Human Immunodeficiency Virus (HIV-1) infection in adults is treated with ATRIPLA. This medication can be used alone or with other anti-HIV drugs.
Three medications make up ATRIPLA:
To assist manage Human Immunodeficiency Virus (HIV-1) infection, three medications—VIREAD (tenofovir disoproxil fumarate, often known as tenofovir DF), EMTRIVA (emtricitabine or FTC), and STOCRIN (efavirenz)—are combined into one tablet.
The antiviral drug class nucleoside and nucleotide reverse transcriptase inhibitors include VIREAD and EMTRIVA (NRTI).
STOCKING is a member of the non-nucleoside reverse transcriptase inhibitors class of antiviral medications (NNRTI).
The active ingredients in TRUVADA and ATRIPLA tablets are tenofovir DF and emtricitabine.
How ATRIPLA operates
Infection with HIV-1 kills CD4 T cells, which are crucial for the immune system. Immune defenses aid in warding off diseases. Acquired immune deficiency syndrome (AIDS) may manifest once many T cells are eliminated.
Kangaroo medicine Atripla is best for HIV an enzyme produced by a virus that is necessary for HIV-1 to increase in your body is blocked by ATRIPLA. ATRIPLA reduces the blood’s HIV-1 concentration (viral load). Your immune system may benefit from ATRIPLA by having more T cells (CD4+ cells) in the body. Having less HIV-1 in the blood reduces your risk of dying or contracting diseases when your immune system is compromised (opportunistic infections).
The three drugs, efavirenz, emtricitabine, and tenofovir, are all in one package. It is used by itself or other HIV drugs to help manage HIV infection. HIV levels should be lowered so your immune system can function more effectively. This enhances your quality of life and reduces your risk of developing HIV, such as new infections or cancer. The group of medications known as non-nucleoside reverse transcriptase inhibitors includes efavirenz (NNRTIs). Nucleoside reverse transcriptase inhibitors are a family of drugs providing emtricitabine and tenofovir (NRTIs). HIV infection cannot be cured with efavirenz, emtricitabine, or tenofovir. Continue taking all HIV drugs as directed by your doctor to reduce your risk of passing the disease to others. As advised by your doctor, use a reliable barrier device (condoms made of latex or polyurethane, dental dams) before engaging in sexual activity. Share personal objects that may have been in touch with blood or other bodily fluids, such as toothbrushes, razors, and needles/syringes.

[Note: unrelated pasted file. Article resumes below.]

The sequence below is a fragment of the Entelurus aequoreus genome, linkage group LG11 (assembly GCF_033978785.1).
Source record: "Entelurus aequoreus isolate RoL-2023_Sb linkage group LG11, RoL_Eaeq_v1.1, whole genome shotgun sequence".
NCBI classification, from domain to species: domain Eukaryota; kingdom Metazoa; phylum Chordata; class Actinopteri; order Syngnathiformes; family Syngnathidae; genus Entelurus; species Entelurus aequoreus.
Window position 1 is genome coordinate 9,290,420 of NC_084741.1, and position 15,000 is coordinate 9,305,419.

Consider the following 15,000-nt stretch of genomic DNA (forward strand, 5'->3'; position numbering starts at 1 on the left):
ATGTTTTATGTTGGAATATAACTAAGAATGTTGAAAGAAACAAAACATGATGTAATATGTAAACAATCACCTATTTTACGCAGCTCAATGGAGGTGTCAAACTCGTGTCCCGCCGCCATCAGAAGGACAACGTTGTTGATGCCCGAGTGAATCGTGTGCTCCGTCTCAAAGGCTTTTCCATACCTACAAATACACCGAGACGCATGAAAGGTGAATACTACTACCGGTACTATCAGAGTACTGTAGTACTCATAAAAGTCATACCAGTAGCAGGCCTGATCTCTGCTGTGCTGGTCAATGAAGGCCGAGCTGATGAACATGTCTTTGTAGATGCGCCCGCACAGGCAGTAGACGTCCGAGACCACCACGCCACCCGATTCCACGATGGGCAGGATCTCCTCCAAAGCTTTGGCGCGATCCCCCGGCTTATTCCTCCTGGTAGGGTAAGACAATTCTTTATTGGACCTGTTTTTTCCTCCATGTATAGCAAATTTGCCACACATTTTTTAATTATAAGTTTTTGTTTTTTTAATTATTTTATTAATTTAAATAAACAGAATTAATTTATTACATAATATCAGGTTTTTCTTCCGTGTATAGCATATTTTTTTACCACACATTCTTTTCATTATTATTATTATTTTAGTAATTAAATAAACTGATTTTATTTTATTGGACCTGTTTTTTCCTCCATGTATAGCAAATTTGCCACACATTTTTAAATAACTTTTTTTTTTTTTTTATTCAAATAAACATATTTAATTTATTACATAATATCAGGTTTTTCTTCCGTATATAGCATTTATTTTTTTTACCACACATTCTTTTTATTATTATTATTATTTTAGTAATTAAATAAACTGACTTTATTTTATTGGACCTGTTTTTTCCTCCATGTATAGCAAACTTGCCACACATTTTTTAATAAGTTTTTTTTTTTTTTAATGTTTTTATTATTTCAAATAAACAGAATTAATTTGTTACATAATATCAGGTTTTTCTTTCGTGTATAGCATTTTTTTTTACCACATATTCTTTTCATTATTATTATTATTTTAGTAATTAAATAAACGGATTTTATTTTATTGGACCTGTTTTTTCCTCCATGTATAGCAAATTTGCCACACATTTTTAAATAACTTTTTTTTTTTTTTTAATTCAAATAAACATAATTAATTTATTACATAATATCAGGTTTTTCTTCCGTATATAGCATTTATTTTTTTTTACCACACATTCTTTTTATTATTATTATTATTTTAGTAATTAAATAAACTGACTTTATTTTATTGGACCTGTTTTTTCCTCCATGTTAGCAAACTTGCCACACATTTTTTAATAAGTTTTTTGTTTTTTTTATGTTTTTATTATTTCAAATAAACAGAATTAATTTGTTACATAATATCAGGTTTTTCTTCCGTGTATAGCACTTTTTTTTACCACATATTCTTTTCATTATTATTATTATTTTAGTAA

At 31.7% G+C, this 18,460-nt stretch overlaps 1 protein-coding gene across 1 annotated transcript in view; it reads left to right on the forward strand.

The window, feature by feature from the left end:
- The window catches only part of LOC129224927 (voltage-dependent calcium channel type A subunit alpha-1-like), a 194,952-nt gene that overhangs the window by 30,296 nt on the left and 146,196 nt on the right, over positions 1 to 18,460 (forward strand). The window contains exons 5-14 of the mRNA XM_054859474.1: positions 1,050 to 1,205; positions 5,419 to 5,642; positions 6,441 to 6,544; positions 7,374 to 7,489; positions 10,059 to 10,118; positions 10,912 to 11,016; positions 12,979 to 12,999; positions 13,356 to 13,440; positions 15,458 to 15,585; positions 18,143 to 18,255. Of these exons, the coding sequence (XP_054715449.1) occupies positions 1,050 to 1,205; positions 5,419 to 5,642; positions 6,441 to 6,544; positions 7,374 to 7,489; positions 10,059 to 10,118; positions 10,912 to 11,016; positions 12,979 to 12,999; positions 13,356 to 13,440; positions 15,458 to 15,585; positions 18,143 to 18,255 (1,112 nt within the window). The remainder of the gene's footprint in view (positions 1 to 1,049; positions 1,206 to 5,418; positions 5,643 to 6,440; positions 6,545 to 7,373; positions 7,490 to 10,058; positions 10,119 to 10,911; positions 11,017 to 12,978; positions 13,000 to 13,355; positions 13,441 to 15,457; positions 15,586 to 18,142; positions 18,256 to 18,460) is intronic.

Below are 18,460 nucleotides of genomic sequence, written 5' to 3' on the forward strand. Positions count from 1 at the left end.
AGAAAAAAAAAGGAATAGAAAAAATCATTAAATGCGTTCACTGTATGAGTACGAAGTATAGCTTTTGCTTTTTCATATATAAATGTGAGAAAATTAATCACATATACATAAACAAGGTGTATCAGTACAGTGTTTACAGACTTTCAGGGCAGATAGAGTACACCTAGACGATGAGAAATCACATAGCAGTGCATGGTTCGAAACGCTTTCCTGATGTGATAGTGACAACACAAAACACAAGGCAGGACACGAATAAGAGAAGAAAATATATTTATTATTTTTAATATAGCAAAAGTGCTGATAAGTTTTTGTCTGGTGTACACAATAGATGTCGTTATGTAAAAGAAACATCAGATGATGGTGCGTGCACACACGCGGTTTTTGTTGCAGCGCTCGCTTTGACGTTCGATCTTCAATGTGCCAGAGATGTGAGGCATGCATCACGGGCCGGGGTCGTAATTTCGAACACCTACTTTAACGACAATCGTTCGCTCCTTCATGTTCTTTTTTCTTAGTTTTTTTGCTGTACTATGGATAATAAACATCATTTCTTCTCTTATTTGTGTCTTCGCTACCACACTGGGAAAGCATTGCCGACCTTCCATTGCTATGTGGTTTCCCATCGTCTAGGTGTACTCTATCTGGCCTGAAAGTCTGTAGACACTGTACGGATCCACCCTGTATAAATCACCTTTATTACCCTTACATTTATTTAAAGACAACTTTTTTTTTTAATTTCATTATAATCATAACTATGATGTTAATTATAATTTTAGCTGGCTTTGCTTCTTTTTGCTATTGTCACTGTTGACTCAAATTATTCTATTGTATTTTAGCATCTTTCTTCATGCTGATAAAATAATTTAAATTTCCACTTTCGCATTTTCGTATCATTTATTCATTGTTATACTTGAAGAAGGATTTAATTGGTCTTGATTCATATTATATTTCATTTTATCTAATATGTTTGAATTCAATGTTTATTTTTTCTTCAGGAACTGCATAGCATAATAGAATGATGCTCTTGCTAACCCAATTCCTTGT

Before taking efavirenz/emtricitabine/tenofovir and each time you obtain a refill, read the Patient Information Leaflet if it is available from your pharmacist. Consult your doctor or pharmacist if you have any concerns about the information.
Take this drug by mouth once daily at bedtime, preferably empty-handed and without food or as prescribed by your doctor. Some adverse effects are reduced when this drug is taken before night. See the section on side effects.
This medicine and other HIV treatments must be taken exactly as directed by your doctor to be effective. Never miss a dosage. If not instructed by your doctor, do not raise your dosage, take this medication more frequently than recommended, or stop taking it (or other HIV medications), even for a short period. Without your doctor’s consent, you shouldn’t skip a dosage or change it since doing so might raise the quantity of the virus, make the illness more difficult to treat (resistance), or aggravate side effects.
Adverse effects of Atripla
Atripla’s adverse effects might range from minor to severe. Some of the most significant adverse reactions that might happen when using Atripla are listed below.
More frequent adverse effects
Atripla’s more frequent side effects might include:
- diarrhea \nausea
- low vigor, strange dreams
- difficulty focusing
- fatigue, difficulty sleeping, depression
- elevated cholesterol, skin rash or itching
The majority of the negative consequences on this list are minor. Speak to your doctor or pharmacist if they become more severe or make it difficult to continue taking your medicine.
Although they are uncommon, serious adverse effects from using Atripla are possible. Immediately contact your doctor if you have any severe adverse effects.
Side effects and related signs:
Severe hepatitis B infection worsening (HBV). Fatigue, black urine, bodily discomfort, and weakness are other possible symptoms.
Rash. Atripla often causes this adverse effect within the first two weeks of use, and it usually disappears on its own within a month. Symptoms may include pimples on the skin that are red and itchy.
Liver injury. Yellowing of the skin and the whites of the eyes are examples of symptoms.
Your upper right abdomen is hurting (stomach area) nauseous and dizzy.